Edgar Degas
Edgar Degas's Oil Paintings
Edgar Degas Museum
19 July 1834 - 27 September 1917. French painter.

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Germain Hilaire Edgard Degas
Ballet Dancers
mk170 1890-1900 Oil on canvas 72.4x73cm
ID: 43346

Germain Hilaire Edgard Degas Ballet Dancers
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Germain Hilaire Edgard Degas Ballet Dancers


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Germain Hilaire Edgard Degas

1834-1917 impressionism,French  Related Paintings of Germain Hilaire Edgard Degas :. | Portrait of Elena Carafa | In a Cafe | Ballet Dancers | Young Spartans Exercising | In a Cafe |
Related Artists:
Friedrich Heinrich Fuger
German Neoclassical Painter, 1751-1818
Willem Wissing
Willem Wissing, also known as William Wissing (1656 - 10 September 1687), was a Dutch portrait artist. He was born in either Amsterdam or The Hague, and studied at The Hague under Willem Doudijns (1630 - 97) and Arnoldus van Ravestyn (1615 - 90). In 1676, he moved to England, where he studied with and assisted Peter Lely. After Lely's death in 1680, Wissing emerged as his most important pupil. Godfrey Kneller was the only contemporary portrait artist in England to rival Wissing. Wissinges royal sitters include Charles II of England, Queen Catharine of Braganza, Prince George of Denmark and James Scott, 1st Duke of Monmouth.
Leonardo Da Vinci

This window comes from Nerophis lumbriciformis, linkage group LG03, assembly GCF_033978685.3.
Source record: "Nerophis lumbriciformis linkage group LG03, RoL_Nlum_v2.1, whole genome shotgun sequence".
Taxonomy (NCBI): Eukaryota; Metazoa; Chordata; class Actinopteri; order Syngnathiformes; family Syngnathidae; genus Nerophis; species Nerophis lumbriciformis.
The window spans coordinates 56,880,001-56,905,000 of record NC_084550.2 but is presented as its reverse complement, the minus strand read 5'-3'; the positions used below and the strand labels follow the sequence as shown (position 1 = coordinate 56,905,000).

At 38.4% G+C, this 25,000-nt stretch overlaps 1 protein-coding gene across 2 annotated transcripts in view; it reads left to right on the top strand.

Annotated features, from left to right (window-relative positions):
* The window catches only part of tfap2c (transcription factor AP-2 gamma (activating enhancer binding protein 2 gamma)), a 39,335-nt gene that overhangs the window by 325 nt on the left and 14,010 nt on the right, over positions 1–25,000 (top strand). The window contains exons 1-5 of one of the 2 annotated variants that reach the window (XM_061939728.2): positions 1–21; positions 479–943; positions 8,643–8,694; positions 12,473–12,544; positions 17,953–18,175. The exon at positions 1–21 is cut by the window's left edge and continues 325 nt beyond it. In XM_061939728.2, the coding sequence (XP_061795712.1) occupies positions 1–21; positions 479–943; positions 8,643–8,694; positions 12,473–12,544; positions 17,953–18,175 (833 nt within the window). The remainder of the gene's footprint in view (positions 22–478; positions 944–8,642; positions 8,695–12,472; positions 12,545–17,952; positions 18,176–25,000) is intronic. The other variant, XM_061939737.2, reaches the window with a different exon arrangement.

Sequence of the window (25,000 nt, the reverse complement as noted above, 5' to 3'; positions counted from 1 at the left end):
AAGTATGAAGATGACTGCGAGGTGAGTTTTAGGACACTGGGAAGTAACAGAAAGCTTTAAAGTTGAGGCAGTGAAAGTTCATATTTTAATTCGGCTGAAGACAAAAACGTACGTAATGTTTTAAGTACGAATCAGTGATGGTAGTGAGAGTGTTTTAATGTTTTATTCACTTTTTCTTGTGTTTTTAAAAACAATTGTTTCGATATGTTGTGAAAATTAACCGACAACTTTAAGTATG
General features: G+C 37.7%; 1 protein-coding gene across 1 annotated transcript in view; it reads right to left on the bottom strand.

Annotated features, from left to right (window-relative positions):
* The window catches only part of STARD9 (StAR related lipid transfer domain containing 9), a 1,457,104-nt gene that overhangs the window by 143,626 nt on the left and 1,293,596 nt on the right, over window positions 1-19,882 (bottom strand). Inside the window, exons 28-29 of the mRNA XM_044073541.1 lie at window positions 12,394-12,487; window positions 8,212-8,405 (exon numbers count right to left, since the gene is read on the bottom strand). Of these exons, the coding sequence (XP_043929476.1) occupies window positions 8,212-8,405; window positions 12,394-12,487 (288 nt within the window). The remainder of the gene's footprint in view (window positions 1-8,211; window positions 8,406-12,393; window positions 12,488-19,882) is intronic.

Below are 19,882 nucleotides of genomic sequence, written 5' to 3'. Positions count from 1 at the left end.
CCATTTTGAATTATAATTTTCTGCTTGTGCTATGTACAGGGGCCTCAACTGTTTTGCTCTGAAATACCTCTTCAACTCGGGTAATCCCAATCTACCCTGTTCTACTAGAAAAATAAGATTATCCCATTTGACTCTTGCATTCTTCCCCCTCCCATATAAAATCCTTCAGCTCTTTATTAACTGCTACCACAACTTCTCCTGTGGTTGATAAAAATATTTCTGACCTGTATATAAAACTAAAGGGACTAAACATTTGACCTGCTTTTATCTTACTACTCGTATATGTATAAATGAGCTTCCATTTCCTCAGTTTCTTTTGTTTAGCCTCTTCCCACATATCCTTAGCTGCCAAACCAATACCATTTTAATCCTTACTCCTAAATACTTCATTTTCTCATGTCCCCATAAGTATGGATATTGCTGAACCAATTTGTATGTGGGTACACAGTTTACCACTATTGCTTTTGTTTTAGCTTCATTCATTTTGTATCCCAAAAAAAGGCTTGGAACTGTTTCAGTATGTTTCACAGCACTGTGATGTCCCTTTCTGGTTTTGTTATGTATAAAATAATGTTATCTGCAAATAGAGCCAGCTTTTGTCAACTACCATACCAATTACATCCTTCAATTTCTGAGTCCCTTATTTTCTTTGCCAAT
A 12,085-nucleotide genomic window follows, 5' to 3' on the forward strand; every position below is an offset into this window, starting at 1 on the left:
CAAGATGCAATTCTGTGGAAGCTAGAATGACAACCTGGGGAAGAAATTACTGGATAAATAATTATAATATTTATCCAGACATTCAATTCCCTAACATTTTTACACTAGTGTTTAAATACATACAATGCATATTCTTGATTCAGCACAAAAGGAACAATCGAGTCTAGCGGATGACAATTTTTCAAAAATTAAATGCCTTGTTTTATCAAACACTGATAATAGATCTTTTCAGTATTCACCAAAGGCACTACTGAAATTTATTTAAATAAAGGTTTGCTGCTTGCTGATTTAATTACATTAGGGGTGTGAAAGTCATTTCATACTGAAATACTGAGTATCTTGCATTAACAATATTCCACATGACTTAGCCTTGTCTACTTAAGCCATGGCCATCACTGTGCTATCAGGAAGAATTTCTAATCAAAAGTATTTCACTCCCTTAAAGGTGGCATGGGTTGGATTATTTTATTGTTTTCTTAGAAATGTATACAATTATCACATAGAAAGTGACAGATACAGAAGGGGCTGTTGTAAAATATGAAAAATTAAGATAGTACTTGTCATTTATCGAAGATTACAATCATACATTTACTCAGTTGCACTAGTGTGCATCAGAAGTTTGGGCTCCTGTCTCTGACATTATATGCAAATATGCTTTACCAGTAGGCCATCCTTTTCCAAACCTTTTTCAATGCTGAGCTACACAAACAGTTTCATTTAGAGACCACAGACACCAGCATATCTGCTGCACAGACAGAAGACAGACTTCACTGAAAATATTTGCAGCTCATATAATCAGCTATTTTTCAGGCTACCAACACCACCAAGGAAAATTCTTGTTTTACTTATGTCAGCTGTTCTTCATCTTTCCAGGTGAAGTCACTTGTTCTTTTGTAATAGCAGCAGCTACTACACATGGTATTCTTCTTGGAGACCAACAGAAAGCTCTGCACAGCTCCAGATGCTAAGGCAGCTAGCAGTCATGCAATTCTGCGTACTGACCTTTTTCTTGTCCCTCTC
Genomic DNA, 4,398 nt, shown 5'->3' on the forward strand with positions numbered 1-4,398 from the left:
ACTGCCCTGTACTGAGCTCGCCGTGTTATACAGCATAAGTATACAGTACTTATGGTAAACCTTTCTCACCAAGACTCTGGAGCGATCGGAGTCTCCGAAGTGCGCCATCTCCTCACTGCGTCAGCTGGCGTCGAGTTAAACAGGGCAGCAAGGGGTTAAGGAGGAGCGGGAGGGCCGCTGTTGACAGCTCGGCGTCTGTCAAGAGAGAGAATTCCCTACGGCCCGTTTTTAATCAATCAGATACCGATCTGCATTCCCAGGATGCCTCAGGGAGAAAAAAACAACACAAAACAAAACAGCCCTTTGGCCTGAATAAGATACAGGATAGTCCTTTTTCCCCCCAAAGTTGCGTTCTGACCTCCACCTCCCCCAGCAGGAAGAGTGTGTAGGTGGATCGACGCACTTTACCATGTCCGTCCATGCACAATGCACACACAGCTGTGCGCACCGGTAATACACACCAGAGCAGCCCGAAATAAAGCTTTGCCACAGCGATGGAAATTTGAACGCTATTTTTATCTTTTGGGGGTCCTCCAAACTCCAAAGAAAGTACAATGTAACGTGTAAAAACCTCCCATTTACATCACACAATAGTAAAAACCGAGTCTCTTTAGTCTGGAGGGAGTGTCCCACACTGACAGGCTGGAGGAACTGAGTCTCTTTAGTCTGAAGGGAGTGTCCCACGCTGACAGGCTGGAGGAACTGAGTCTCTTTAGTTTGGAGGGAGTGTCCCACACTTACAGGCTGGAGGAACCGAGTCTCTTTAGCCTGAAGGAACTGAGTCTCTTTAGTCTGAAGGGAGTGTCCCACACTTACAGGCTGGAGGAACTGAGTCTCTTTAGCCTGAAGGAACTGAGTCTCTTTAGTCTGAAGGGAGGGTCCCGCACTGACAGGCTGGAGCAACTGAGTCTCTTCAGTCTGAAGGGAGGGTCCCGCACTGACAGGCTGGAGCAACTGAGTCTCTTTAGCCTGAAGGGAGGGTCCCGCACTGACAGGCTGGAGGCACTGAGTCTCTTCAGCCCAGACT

Italian High Renaissance Painter and Inventor, 1452-1519 Florentine Renaissance man, genius, artist in all media, architect, military engineer. Possibly the most brilliantly creative man in European history, he advertised himself, first of all, as a military engineer. In a famous letter dated about 1481 to Ludovico Sforza, of which a copy survives in the Codice Atlantico in Milan, Leonardo asks for employment in that capacity. He had plans for bridges, very light and strong, and plans for destroying those of the enemy. He knew how to cut off water to besieged fortifications, and how to construct bridges, mantlets, scaling ladders, and other instruments. He designed cannon, very convenient and easy of transport, designed to fire small stones, almost in the manner of hail??grape- or case-shot (see ammunition, artillery). He offered cannon of very beautiful and useful shapes, quite different from those in common use and, where it is not possible to employ cannon ?? catapults, mangonels and trabocchi and other engines of wonderful efficacy not in general use. And he said he made armoured cars, safe and unassailable, which will enter the serried ranks of the enemy with their artillery ?? and behind them the infantry will be able to follow quite unharmed, and without any opposition. He also offered to design ships which can resist the fire of all the heaviest cannon, and powder and smoke. The large number of surviving drawings and notes on military art show that Leonardo claims were not without foundation, although most date from after the Sforza letter. Most of the drawings, including giant crossbows (see bows), appear to be improvements on existing machines rather than new inventions. One exception is the drawing of a tank dating from 1485-8 now in the British Museum??a flattened cone, propelled from inside by crankshafts, firing guns. Another design in the British Museum, for a machine with scythes revolving in the horizontal plane, dismembering bodies as it goes, is gruesomely fanciful. Most of the other drawings are in the Codice Atlantico in Milan but some are in the Royal Libraries at Windsor and Turin, in Venice, or the Louvre and the École des Beaux Arts in Paris. Two ingenious machines for continuously firing arrows, machine-gun style, powered by a treadmill are shown in the Codice Atlantico. A number of other sketches of bridges, water pumps, and canals could be for military or civil purposes: dual use technology. Leonardo lived at a time when the first artillery fortifications were appearing and the Codice Atlantico contains sketches of ingenious fortifications combining bastions, round towers, and truncated cones. Models constructed from the drawings and photographed in Calvi works reveal forts which would have looked strikingly modern in the 19th century, and might even feature in science fiction films today. On 18 August 1502 Cesare Borgia appointed Leonardo as his Military Engineer General, although no known building by Leonardo exists. Leonardo was also fascinated by flight. Thirteen pages with drawings for man-powered aeroplanes survive and there is one design for a helicoidal helicopter. Leonardo later realized the inadequacy of the power a man could generate and turned his attention to aerofoils. Had his enormous abilities been concentrated on one thing, he might have invented the modern glider.






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